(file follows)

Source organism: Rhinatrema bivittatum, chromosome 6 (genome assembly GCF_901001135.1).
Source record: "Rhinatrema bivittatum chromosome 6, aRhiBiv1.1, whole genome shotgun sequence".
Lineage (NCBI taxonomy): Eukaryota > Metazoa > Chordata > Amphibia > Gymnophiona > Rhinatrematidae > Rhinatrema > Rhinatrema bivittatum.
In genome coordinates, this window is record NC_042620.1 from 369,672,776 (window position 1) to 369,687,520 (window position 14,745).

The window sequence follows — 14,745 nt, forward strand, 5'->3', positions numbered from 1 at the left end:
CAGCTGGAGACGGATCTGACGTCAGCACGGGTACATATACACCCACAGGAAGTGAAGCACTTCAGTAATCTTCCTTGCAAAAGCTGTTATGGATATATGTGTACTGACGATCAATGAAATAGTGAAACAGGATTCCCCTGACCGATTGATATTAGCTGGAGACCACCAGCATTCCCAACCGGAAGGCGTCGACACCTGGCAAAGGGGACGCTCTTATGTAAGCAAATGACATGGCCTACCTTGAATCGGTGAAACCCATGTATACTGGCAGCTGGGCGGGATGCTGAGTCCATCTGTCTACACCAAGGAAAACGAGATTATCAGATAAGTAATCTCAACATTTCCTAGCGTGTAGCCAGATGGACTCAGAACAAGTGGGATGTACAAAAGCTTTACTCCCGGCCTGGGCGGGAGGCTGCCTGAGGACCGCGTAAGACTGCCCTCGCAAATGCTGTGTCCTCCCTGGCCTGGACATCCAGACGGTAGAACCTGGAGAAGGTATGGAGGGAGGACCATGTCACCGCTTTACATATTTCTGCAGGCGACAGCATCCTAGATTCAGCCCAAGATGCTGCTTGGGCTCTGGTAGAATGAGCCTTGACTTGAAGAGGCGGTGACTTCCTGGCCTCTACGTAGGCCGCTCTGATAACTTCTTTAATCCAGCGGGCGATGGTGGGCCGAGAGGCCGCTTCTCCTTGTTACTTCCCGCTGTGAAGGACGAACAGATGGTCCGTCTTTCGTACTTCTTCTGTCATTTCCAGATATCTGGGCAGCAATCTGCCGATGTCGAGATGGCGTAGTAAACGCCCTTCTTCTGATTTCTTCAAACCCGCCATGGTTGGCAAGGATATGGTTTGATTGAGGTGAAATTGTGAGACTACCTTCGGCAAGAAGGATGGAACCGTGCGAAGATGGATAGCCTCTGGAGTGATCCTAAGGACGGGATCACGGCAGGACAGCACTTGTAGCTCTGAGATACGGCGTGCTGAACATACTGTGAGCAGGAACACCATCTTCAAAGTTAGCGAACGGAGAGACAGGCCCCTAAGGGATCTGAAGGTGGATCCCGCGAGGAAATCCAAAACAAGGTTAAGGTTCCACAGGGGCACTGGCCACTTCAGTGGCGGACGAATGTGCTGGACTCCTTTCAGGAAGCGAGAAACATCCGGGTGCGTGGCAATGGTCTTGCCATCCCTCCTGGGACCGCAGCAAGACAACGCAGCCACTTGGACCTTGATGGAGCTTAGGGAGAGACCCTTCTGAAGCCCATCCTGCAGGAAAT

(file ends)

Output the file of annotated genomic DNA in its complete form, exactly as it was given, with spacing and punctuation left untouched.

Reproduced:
Source organism: Rhinatrema bivittatum, chromosome 6 (genome assembly GCF_901001135.1).
Source record: "Rhinatrema bivittatum chromosome 6, aRhiBiv1.1, whole genome shotgun sequence".
Lineage (NCBI taxonomy): Eukaryota > Metazoa > Chordata > Amphibia > Gymnophiona > Rhinatrematidae > Rhinatrema > Rhinatrema bivittatum.
In genome coordinates, this window is record NC_042620.1 from 369,672,776 (window position 1) to 369,687,520 (window position 14,745).

The window sequence follows — 14,745 nt, forward strand, 5'->3', positions numbered from 1 at the left end:
CAGCTGGAGACGGATCTGACGTCAGCACGGGTACATATACACCCACAGGAAGTGAAGCACTTCAGTAATCTTCCTTGCAAAAGCTGTTATGGATATATGTGTACTGACGATCAATGAAATAGTGAAACAGGATTCCCCTGACCGATTGATATTAGCTGGAGACCACCAGCATTCCCAACCGGAAGGCGTCGACACCTGGCAAAGGGGACGCTCTTATGTAAGCAAATGACATGGCCTACCTTGAATCGGTGAAACCCATGTATACTGGCAGCTGGGCGGGATGCTGAGTCCATCTGTCTACACCAAGGAAAACGAGATTATCAGATAAGTAATCTCAACATTTCCTAGCGTGTAGCCAGATGGACTCAGAACAAGTGGGATGTACAAAAGCTTTACTCCCGGCCTGGGCGGGAGGCTGCCTGAGGACCGCGTAAGACTGCCCTCGCAAATGCTGTGTCCTCCCTGGCCTGGACATCCAGACGGTAGAACCTGGAGAAGGTATGGAGGGAGGACCATGTCACCGCTTTACATATTTCTGCAGGCGACAGCATCCTAGATTCAGCCCAAGATGCTGCTTGGGCTCTGGTAGAATGAGCCTTGACTTGAAGAGGCGGTGACTTCCTGGCCTCTACGTAGGCCGCTCTGATAACTTCTTTAATCCAGCGGGCGATGGTGGGCCGAGAGGCCGCTTCTCCTTGTTACTTCCCGCTGTGAAGGACGAACAGATGGTCCGTCTTTCGTACTTCTTCTGTCATTTCCAGATATCTGGGCAGCAATCTGCCGATGTCGAGATGGCGTAGTAAACGCCCTTCTTCTGATTTCTTCAAACCCGCCATGGTTGGCAAGGATATGGTTTGATTGAGGTGAAATTGTGAGACTACCTTCGGCAAGAAGGATGGAACCGTGCGAAGATGGATAGCCTCTGGAGTGATCCTAAGGACGGGATCACGGCAGGACAGCACTTGTAGCTCTGAGATACGGCGTGCTGAACATACTGTGAGCAGGAACACCATCTTCAAAGTTAGCGAACGGAGAGACAGGCCCCTAAGGGATCTGAAGGTGGATCCCGCGAGGAAATCCAAAACAAGGTTAAGGTTCCACAGGGGCACTGGCCACTTCAGTGGCGGACGAATGTGCTGGACTCCTTTCAGGAAGCGAGAAACATCCGGGTGCGTGGCAATGGTCTTGCCATCCCTCCTGGGACCGCAGCAAGACAACGCAGCCACTTGGACCTTGATGGAGCTTAGGGAGAGACCCTTCTGAAGCCCATCCTGCAGGAAAT